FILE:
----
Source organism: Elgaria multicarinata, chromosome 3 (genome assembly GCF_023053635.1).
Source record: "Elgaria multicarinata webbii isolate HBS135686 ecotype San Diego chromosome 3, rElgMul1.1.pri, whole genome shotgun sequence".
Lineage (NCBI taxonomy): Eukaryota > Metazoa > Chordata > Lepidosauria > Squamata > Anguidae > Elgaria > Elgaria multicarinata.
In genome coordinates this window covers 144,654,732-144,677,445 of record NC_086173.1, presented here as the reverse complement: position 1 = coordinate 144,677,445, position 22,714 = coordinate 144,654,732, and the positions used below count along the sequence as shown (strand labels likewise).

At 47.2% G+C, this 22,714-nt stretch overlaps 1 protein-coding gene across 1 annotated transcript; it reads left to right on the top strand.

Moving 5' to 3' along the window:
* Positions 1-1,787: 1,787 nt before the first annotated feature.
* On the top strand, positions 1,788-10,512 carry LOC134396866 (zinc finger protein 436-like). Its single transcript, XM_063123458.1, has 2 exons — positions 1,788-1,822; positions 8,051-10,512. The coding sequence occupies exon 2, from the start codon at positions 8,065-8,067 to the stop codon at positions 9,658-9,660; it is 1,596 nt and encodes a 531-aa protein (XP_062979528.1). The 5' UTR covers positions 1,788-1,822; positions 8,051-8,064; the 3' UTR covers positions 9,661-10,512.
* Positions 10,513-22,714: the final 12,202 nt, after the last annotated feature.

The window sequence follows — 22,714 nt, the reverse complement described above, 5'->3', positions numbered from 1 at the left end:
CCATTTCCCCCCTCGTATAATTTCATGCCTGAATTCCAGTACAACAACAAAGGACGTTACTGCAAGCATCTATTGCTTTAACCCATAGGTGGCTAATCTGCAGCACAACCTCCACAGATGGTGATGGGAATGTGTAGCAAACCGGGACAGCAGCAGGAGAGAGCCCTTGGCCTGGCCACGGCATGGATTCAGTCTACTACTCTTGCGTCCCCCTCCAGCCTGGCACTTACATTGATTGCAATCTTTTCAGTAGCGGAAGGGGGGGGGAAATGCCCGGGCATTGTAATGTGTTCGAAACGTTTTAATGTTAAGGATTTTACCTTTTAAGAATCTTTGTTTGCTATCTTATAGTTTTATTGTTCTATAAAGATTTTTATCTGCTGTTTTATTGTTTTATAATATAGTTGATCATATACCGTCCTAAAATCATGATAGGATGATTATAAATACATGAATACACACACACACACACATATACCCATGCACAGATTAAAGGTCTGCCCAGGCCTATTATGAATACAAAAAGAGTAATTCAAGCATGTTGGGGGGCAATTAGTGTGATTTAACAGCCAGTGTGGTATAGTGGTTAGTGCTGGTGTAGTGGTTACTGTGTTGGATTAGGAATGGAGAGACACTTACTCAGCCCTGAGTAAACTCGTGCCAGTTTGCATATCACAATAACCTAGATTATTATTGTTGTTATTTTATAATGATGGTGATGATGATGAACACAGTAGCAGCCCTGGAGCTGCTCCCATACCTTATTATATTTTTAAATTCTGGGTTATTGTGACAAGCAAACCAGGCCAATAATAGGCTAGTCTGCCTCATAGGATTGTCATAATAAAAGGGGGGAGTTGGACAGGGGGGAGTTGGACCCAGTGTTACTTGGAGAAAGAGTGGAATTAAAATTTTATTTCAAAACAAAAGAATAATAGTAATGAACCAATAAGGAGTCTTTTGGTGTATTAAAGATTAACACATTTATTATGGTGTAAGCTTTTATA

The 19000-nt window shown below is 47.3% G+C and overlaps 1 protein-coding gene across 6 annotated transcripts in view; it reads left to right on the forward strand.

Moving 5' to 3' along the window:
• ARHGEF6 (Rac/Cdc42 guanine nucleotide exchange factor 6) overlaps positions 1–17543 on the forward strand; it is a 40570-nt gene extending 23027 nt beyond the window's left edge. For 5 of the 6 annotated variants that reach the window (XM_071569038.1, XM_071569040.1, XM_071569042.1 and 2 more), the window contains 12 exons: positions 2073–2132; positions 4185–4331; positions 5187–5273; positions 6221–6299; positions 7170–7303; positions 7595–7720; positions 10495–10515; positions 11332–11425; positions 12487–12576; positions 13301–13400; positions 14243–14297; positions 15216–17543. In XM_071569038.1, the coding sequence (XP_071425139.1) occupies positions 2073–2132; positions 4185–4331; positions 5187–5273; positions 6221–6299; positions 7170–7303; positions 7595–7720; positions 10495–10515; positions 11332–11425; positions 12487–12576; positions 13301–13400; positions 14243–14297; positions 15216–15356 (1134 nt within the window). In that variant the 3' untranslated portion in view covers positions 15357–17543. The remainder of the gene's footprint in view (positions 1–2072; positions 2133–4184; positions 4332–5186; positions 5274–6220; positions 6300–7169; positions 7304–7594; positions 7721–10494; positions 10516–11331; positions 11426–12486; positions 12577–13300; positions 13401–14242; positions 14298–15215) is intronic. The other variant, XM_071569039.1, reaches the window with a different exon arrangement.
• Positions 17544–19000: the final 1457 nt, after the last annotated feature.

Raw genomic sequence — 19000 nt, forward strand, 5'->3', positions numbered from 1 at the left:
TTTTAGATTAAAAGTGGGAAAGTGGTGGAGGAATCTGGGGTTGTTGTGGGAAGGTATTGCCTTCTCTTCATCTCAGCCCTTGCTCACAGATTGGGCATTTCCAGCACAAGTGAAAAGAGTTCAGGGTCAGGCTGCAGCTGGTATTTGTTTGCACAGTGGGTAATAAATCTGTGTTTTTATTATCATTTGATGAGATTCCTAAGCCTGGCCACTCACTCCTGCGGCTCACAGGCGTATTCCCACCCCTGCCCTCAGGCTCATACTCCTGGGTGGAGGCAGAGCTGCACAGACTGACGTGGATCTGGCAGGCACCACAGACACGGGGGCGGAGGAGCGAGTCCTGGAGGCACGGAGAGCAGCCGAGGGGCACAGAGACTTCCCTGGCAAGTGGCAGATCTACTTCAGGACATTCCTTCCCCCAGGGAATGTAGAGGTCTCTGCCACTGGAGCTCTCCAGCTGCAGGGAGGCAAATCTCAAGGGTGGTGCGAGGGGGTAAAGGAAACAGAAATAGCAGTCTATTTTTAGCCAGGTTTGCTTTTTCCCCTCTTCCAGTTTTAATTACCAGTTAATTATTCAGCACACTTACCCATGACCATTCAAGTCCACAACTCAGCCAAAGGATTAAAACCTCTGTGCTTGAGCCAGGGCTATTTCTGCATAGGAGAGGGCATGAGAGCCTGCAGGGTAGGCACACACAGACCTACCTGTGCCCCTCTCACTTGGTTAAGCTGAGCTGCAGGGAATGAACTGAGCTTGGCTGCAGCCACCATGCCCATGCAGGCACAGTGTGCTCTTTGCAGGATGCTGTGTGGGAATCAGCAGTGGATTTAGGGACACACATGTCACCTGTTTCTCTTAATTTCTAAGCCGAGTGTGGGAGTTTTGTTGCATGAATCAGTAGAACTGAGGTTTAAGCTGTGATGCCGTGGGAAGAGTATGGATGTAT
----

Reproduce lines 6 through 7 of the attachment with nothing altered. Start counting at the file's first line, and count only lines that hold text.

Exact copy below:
Moving 5' to 3' along the window:
* Positions 1-1,787: 1,787 nt before the first annotated feature.